ORIGINAL RESEARCH article
Modeling the Dispersal of Spiny Lobster (Palinurus elephas) Larvae: Implications for Future Fisheries Management and Conservation Measures
- 1The Centre for Environment, Fisheries and Aquaculture Science (Cefas), Lowestoft, United Kingdom
- 2Isles of Scilly Inshore Fisheries and Conservation Authority, Council of the Isles of Scilly, Isles of Scilly, United Kingdom
- 3Department of Coastal Systems, NIOZ Royal Netherlands Institute for Sea Research, Utrecht University, Den Burg, Netherlands
- 4Cornwall Inshore Fisheries and Conservation Authority, Chi Gallos, Hayle Marine Renewables Business Park, Hayle, United Kingdom
- 5Devon and Severn Inshore Fisheries and Conservation Authority, Brixham Laboratory, Brixham, United Kingdom
- 6RAS Aquaculture Research Ltd., Llandwrog, United Kingdom
Knowledge of larval dispersal, population dynamics and connectivity in relation to the management and conservation of commercially important species is vital if existing fisheries are to remain sustainable into the future. Larval dispersal of the commercially exploited spiny lobster, Palinurus elephas, was modeled from Marine Protected Areas located in the southwest of England for a 16-month period using a General Individuals Transport Model (GITM). The model included physical particle advection based on current fields from a 3D hydrodynamics model and a larval behavior module. Our results demonstrate the overall dispersal patterns of P. elephas larvae and highlight populations capable of self-seeding and those which are seemingly reliant on larvae from more distant populations. The results indicate where further research may be required to fully understand how populations of P. elephas are maintained at regional, national and international scales while providing us with the opportunity to discuss the effectiveness of current approaches to conservation and fisheries management.
Background, Aims, and Approach
There are two species of spiny lobster, Palinurus elephas and Palinurus mauritanicus, that have been recorded in UK landings. Of these, P. elephas is by far the more prevalent and is the only species discussed herein. Due to its distribution, P. elephas has traditionally been the preferred target of inshore fisheries due to its accessibility and high commercial value (Goñi and Latroutte, 2005; Babbucci et al., 2010). P. elephas inhabits shallow waters to a depth of 200 m (Groeneveld et al., 2013) and is fished throughout its distribution along the eastern Atlantic coast from Norway to Morocco and throughout the Mediterranean (Kittaka and Ikegami, 1988; Holthuis, 1991; Goñi et al., 2003; Babbucci et al., 2010). The collapse of P. elephas population abundance within southwest fisheries has been attributed to a change in capture gear from pots and traps to the use of less selective tangle and trammel nets (Hepper, 1977; Goñi and Latroutte, 2005; Amengual-Ramis et al., 2016). The species was once commercially exploited throughout the region but there is evidence that the P. elephas fishery is now in an unfavorable condition in all southwest waters due to stock depletion (Goñi and Latroutte, 2005). The decline in abundance of P. elephas has resulted in very few targeted fisheries for the species remaining in the UK. One stock of P. elephas still being commercially exploited is found inhabiting the Isles of Scilly, an archipelago made up of 5 inhabited islands and approximately 140 rocky islets located in the Atlantic Ocean, 45 km off the south-western tip of the Cornish peninsula of Great Britain.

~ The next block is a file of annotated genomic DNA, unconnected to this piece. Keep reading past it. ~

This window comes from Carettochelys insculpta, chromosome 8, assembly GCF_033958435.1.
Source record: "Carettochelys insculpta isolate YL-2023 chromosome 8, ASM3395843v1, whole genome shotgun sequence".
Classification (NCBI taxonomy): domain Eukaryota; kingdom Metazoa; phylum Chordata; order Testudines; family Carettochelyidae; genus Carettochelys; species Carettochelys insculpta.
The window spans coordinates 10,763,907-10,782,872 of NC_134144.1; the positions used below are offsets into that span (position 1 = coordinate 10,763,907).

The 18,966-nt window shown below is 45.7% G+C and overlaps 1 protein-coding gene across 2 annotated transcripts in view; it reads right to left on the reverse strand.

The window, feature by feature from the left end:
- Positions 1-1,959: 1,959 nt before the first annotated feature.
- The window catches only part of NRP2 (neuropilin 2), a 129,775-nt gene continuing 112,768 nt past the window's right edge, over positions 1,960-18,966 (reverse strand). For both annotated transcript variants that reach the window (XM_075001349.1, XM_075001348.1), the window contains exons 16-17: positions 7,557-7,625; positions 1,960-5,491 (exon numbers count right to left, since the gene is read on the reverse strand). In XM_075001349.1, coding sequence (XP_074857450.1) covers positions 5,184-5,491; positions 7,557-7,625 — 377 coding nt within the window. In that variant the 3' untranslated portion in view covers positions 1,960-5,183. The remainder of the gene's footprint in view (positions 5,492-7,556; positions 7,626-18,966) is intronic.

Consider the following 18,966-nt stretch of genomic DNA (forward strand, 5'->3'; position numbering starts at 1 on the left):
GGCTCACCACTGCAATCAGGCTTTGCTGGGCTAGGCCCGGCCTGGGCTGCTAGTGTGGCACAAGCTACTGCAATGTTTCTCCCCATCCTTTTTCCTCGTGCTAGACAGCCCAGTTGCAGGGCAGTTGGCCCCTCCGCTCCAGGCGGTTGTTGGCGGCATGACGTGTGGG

Currently, there are no Total Allowable Catch (TAC) limits or quotas applied to this species. The only international regulation pertaining to the management of this fishery is the European Union (EU) Minimum Landing Size (MLS) of 95 mm carapace length [Council Regulation (EC) No 1967/2006]. Common management measures include the setting of MLS, the return of ovigerous females, a limitation of fishing effort and closed areas (Mallol et al., 2014). However, the implementation of such regulations varies from local to national jurisdictions resulting in a confused management strategy.